Queensland economic outlook for 2015

It became clear toward the end of 2014 that the upcoming Queensland election would be fought in a relatively weak economy. 2014 unfortunately saw an increase in Queensland’s unemployment rate from around 6 per cent to around 7 per cent (see chart below), giving Queensland the highest unemployment rate on mainland Australia.


Important forward indicators such as business surveys (e.g. CCIQ Pulse Survey) and job vacancies don’t suggest a strong recovery in the Queensland economy any time soon, although building approvals are more positive. Building approvals have recovered from dismal levels, but remain below highs in the 2000s, and will take a long time to reach former highs unless interstate migration recovers from its current low levels. Because of our low rate of interstate migration, Queensland is now growing at a slower rate than the national average (see Queensland Treasury’s information brief).

A less optimistic outlook than six months ago has led Queensland Treasury to revise its economic forecasts in the Mid Year Fiscal and Economic Review. For example, for the current financial year 2014-15, the average unemployment rate was revised from 6 to 6¼ per cent. This is possibly slightly optimistic, considering if unemployment remains near 7 per cent for much of early 2015. While the seasonally adjusted rate did fall in December, there is a lot of volatility in the data and month-to-month movements typically do not signify a trend.

The Queensland economy continues to struggle to find sources of growth to replace mining sector investment, which is now in decline as construction projects, such as major LNG terminals at Gladstone’s Curtis Island, are wrapping up. This is occurring in the context of continuing below-trend growth in the national economy, which is reinforcing the weakness in Queensland (e.g. see this recent speech by an RBA official: The Business Cycle in Australia).

While the export of LNG will provide a boost to Gross State Product to get economic growth to nearly 6 per cent in 2015-16, this may not translate into a large boost to employment and incomes for Queenslanders. Far fewer people will be employed at the LNG plants once they are in the production phase rather than the construction phase. Also, much of the profits earned at the plants will be repatriated overseas to the shareholders of the oil and gas companies involved in the Curtis Island projects (e.g. see Philip Adams’s article at the Conversation: Why gas isn’t the answer to falling commodity prices or employment).

Nonetheless, the export of LNG will provide a welcome boost to Queensland Government revenue through an increase of royalties of the order of $500 million per annum, representing around a 1 per cent boost to total revenue (see chart below). No doubt the Government will be factoring these royalties into its election planning and possible spending commitments.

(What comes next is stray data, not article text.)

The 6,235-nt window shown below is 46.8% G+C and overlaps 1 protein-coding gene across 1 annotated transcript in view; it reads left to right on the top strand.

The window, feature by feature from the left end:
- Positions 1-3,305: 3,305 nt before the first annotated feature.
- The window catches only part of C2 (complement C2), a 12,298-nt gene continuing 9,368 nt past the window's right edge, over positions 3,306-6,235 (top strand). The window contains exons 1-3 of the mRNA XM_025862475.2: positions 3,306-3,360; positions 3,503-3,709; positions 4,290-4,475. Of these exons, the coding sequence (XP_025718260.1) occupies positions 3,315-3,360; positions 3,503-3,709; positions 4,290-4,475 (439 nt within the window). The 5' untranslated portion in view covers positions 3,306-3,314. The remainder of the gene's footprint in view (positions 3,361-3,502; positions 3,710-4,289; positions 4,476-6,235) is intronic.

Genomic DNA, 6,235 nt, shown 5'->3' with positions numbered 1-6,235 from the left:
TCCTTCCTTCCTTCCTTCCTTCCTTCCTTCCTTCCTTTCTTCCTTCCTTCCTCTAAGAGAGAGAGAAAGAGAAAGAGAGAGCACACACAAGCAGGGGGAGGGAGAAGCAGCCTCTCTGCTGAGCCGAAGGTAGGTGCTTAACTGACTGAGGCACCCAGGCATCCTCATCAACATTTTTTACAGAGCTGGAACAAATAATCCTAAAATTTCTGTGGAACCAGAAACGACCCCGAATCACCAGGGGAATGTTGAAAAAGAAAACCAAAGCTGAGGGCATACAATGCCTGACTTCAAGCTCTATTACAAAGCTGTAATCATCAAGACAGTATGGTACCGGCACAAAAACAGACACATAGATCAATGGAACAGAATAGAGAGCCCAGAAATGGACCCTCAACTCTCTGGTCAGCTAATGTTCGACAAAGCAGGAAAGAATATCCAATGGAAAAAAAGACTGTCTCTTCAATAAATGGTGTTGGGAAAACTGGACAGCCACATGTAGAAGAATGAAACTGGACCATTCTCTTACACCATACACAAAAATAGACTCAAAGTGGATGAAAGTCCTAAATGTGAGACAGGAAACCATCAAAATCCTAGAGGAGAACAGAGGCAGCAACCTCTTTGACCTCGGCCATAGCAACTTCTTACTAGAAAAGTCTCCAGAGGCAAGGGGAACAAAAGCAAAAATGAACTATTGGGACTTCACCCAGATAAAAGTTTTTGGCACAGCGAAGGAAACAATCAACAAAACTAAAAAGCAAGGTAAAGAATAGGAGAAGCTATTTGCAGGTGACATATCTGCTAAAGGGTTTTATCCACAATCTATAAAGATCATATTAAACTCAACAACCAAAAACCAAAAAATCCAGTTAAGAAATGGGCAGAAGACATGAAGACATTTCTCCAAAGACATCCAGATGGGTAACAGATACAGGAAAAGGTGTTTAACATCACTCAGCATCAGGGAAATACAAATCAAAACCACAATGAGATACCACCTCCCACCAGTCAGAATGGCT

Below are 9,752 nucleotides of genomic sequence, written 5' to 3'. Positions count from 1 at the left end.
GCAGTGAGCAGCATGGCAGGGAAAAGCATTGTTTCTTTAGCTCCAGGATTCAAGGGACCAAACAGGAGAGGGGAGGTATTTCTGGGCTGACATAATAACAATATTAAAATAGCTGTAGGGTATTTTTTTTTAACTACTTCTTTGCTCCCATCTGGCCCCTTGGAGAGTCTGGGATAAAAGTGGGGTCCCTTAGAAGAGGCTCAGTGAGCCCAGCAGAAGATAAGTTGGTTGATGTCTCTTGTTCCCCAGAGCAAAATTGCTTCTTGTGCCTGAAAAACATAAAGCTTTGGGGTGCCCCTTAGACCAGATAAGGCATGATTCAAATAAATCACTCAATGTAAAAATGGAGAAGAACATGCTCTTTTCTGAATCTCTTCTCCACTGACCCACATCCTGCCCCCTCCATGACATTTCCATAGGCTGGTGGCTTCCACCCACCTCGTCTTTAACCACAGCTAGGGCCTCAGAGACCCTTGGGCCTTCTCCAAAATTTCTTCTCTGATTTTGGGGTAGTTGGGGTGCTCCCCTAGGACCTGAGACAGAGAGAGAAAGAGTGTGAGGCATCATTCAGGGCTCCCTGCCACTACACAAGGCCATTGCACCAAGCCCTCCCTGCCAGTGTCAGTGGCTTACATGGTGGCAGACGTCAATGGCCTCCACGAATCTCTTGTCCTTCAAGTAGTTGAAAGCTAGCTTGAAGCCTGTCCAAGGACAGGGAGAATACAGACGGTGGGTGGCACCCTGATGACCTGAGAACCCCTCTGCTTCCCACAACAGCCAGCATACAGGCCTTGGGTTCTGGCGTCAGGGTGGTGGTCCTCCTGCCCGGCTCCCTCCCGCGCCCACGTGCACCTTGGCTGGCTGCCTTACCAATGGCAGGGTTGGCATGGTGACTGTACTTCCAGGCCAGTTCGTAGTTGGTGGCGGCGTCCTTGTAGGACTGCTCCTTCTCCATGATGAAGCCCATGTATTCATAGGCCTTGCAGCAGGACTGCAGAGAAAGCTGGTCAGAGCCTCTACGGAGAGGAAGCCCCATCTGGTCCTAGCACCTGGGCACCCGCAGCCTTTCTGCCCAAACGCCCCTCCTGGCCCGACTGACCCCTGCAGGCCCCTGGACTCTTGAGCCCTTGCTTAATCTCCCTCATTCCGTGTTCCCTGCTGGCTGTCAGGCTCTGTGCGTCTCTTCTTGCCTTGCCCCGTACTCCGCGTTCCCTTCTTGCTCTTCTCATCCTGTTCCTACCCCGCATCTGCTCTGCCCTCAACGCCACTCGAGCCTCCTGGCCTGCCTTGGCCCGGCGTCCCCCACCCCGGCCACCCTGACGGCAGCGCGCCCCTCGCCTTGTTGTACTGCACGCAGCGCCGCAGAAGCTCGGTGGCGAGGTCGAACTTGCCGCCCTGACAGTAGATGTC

The lower Australian dollar will provide some relief to the economy, as will lower petrol prices, with a UQ tourism academic predicting an increase in driving holidays (Queensland road trips to return in 2015). Increased tourism as a result of the lower dollar should consolidate recent gains and provide a boost to regional economies such as Cairns, Gold Coast and Sunshine Coast. Lower petrol prices will also provide more disposable income to spend on other items, many of which, such as services, have a greater economic impact than spending on petrol due to less leakage from the economy.

Finally, the Queensland and Australian economies need to contend with risks of economic downturns in other economies, particularly in China. This is one of the great unknowns. Commonwealth Treasury is reasonably optimistic but notes the risks to the Chinese economy in the latest Mid-Year Economic and Fiscal Outlook (p. 9):

An important component of the medium-term reform agenda is financial system deregulation. This is critical to improve the efficient allocation of capital across the economy, but carries with it risks as it will require the management of impaired loans in the system.

To conclude, the outlook for Queensland remains uncertain, but it is reasonably clear the economy will not be strongly recovering in 2015, at least not in the first half of the year. Many Queensland businesses will be waiting to see the outcome of the election and will be hoping the Government starts spending the money it is anticipating from asset leases soon after the election, which should provide a welcome boost to the economy—although we should remain concerned about the value of some of the possible projects funded by the lease proceeds, of course (see my post Privatisation proceeds should be spent wisely).

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